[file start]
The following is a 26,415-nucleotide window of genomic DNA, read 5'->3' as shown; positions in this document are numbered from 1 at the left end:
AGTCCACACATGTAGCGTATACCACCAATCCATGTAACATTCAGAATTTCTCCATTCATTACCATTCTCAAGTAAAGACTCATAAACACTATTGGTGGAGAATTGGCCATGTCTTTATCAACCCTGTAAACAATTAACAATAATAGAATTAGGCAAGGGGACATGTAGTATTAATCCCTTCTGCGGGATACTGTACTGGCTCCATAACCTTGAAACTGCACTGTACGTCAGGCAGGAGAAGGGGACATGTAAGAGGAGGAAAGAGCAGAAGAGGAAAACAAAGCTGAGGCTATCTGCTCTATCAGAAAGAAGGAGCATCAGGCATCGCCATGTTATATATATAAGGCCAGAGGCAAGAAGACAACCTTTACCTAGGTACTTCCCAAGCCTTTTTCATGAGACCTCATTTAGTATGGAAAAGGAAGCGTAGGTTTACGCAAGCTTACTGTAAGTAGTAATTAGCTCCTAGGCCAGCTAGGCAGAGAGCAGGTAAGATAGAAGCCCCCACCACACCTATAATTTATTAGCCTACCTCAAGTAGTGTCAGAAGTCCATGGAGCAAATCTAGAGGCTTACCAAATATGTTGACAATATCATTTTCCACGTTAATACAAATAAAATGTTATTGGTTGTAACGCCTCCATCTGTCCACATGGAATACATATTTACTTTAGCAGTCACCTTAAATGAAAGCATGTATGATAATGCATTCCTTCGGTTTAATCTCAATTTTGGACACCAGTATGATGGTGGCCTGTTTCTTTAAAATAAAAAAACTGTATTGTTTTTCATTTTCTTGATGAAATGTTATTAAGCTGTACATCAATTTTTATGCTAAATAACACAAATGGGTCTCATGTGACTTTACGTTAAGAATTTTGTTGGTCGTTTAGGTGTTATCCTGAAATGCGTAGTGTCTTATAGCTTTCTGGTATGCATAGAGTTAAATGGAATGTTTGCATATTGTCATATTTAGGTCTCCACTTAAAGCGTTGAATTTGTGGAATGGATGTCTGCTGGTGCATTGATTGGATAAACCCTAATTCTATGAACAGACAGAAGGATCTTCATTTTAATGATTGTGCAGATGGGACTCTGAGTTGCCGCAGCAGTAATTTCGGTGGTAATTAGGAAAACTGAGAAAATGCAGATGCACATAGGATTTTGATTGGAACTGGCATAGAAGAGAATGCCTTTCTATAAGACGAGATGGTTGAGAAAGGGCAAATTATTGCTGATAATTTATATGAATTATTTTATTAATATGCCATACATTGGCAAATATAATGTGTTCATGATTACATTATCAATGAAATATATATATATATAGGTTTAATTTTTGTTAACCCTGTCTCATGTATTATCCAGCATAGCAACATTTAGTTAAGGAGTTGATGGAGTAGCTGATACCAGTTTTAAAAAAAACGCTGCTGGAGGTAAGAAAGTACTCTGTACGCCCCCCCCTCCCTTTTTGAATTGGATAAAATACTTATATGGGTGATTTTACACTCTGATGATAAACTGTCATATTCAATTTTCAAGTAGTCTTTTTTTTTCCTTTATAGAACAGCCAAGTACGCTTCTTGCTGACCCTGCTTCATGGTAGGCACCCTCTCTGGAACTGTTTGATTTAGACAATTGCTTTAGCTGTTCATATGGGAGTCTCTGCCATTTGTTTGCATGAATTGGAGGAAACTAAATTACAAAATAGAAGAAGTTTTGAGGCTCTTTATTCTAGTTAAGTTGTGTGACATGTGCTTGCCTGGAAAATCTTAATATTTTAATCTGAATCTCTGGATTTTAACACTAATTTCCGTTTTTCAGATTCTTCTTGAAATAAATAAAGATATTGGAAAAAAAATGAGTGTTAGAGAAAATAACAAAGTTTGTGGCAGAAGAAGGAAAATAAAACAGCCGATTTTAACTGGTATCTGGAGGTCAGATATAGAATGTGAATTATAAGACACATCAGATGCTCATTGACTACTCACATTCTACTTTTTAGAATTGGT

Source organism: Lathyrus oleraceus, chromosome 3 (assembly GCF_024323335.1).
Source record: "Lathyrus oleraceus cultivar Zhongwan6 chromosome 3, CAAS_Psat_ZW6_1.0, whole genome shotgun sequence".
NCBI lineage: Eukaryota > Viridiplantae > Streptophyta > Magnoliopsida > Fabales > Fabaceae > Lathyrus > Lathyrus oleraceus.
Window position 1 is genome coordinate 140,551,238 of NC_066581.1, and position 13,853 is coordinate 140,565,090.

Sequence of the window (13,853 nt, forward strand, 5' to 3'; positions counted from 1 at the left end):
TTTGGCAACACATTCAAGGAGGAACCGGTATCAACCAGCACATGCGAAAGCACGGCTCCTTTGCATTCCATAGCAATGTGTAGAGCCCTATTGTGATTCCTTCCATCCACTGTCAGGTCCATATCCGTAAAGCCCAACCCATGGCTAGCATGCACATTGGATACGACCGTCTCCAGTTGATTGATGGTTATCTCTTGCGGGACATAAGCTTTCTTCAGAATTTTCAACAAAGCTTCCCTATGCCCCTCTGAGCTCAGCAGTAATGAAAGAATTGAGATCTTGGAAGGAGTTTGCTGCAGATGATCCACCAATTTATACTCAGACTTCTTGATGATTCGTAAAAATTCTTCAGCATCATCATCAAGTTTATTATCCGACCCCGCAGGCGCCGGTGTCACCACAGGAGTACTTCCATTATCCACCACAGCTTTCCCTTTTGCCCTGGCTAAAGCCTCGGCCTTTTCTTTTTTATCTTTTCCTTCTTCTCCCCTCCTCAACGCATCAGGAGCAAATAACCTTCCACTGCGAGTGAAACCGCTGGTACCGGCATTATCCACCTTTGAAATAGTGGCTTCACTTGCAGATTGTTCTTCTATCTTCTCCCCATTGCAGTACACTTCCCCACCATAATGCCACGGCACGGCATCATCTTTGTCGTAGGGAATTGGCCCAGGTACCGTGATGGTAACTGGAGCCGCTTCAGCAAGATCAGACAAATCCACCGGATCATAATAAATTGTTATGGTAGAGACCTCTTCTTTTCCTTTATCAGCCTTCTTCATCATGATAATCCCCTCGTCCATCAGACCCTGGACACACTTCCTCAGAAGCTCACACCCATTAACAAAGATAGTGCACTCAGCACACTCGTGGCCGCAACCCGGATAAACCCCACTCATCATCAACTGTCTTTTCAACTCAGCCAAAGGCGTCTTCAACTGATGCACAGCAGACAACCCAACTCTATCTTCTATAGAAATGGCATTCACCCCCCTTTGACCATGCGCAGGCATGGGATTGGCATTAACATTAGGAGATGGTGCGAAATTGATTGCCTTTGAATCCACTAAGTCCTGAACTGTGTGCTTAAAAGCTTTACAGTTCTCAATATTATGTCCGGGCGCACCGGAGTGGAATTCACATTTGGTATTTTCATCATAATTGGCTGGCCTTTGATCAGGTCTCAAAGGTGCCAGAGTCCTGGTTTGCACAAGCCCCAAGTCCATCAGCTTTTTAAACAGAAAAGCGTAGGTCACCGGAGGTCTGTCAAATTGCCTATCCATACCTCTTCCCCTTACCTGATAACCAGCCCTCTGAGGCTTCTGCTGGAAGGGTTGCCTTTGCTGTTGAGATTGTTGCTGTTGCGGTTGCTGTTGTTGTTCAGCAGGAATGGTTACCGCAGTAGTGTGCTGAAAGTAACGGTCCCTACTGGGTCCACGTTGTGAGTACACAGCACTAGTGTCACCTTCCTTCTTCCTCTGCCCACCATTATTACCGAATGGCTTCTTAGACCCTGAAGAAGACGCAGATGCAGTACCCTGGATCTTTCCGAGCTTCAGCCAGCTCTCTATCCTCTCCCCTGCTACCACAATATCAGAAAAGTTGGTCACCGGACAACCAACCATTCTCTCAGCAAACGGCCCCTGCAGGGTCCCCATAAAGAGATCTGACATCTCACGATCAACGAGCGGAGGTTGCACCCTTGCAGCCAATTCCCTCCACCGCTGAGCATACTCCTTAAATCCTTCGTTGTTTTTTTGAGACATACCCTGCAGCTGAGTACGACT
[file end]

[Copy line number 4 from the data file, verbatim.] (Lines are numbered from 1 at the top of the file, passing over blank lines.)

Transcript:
Source record: "Lathyrus oleraceus cultivar Zhongwan6 chromosome 3, CAAS_Psat_ZW6_1.0, whole genome shotgun sequence".